, Executive Director, Energy Action Coalition
In the spring of 2006, when I was a student at Penn State University, there was a drought in Central Pennsylvania that was so severe that the mountain near the college campus caught fire. It was literally on fire; an early indication of the changes in our climate that have now become daily occurrences -- fires, blizzards, droughts and superstorms.
As student activists at Penn State, we took it very seriously. It was the height of the Bush Administration, so national action on climate change seemed completely out of the question. We decided that we wanted to fight for real, meaningful, climate action locally, and that meant getting Penn State to commit to reducing its greenhouse gas emissions and scaling up clean energy.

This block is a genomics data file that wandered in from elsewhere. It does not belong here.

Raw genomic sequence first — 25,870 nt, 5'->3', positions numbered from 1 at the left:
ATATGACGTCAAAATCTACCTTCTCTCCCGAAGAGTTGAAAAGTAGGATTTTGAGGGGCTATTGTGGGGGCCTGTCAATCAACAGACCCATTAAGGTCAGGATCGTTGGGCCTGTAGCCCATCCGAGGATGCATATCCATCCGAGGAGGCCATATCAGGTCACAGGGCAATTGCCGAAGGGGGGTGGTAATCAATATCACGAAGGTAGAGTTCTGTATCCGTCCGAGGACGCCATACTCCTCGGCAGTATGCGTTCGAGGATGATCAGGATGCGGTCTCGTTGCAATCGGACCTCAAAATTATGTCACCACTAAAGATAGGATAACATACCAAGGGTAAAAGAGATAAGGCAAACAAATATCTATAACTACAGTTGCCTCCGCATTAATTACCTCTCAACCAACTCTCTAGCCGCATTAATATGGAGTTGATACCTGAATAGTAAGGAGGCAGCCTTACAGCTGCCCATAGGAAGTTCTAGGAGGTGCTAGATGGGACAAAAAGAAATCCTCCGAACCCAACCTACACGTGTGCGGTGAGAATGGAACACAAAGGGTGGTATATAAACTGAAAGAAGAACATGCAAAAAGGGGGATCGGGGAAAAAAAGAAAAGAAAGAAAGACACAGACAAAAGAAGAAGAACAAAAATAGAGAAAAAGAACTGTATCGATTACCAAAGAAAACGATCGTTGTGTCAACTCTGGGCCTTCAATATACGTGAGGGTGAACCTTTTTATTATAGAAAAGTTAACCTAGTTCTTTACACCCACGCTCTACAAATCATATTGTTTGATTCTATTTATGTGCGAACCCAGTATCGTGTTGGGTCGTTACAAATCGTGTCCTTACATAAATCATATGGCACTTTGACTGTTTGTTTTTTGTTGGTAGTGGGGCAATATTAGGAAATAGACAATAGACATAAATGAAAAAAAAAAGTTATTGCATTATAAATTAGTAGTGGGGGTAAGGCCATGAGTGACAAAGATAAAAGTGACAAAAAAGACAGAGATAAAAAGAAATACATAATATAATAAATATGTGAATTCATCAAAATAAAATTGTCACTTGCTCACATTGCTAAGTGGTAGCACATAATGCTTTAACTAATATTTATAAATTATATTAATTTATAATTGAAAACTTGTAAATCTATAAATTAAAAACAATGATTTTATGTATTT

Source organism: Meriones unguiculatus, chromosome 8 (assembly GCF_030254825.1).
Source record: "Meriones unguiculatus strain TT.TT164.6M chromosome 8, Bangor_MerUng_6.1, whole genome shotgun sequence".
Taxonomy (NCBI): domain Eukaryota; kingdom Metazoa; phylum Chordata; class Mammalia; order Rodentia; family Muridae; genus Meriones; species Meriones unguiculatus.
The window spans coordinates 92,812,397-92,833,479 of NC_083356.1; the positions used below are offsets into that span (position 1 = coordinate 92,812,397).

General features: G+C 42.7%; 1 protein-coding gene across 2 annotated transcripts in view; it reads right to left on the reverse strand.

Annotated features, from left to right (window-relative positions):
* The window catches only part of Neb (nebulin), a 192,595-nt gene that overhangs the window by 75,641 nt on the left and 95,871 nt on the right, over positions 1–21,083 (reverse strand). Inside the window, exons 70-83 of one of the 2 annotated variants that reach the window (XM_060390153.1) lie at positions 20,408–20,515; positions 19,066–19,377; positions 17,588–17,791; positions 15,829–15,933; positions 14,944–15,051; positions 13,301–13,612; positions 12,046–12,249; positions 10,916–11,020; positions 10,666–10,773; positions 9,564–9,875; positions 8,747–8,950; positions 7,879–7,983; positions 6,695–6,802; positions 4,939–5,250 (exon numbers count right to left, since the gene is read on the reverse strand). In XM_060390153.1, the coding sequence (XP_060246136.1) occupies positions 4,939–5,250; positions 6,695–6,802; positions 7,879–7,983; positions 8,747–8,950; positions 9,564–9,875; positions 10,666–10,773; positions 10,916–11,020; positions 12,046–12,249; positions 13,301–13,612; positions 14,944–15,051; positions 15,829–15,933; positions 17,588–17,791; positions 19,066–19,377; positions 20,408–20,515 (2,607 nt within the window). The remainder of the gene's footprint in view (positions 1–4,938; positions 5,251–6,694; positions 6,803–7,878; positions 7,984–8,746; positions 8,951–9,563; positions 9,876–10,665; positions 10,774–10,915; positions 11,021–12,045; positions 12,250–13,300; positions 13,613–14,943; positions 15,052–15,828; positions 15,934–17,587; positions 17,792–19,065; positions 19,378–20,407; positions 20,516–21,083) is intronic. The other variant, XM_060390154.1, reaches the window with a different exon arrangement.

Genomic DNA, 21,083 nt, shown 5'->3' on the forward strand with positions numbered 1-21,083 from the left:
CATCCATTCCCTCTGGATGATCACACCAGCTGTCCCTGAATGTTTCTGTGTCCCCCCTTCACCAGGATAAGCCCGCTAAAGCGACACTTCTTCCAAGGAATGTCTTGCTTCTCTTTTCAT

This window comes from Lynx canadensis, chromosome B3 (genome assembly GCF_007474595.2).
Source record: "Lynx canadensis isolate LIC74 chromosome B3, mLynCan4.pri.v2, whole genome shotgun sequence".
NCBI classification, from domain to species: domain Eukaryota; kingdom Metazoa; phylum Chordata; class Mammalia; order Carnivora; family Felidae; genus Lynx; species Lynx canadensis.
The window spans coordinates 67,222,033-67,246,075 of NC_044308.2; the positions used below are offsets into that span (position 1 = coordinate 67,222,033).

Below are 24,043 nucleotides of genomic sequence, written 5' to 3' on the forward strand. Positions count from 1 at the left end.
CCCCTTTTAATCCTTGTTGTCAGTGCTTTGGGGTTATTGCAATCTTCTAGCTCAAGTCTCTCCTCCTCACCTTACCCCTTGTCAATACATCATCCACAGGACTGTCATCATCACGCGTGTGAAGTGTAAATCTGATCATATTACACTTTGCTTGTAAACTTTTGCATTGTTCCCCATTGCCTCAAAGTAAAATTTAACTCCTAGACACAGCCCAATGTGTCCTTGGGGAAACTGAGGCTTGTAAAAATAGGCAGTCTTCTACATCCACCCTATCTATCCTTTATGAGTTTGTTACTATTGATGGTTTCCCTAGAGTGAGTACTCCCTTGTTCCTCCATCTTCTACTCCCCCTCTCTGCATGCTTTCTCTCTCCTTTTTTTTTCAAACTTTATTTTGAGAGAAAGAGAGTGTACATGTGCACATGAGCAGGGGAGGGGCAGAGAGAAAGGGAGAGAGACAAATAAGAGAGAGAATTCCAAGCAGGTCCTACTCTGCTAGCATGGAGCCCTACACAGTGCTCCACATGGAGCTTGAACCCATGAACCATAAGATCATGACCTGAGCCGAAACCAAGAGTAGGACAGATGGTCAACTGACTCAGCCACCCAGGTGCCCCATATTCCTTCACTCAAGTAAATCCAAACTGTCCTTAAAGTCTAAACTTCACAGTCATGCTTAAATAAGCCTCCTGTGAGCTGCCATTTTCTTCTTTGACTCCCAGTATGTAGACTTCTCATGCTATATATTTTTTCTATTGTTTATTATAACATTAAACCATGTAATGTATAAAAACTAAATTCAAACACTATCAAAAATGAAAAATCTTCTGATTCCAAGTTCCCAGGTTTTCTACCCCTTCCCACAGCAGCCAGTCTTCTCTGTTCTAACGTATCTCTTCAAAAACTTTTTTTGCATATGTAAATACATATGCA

We ran a very strong campaign. We collected 10,000 petition signatures — 20% of our student body. The student government endorsed us. The faculty senate endorsed us. The student paper wrote an editorial in our favor. We hosted event after event, using our petitions to bring out more people each time to demand Penn State be a leader in the fight against global warming.
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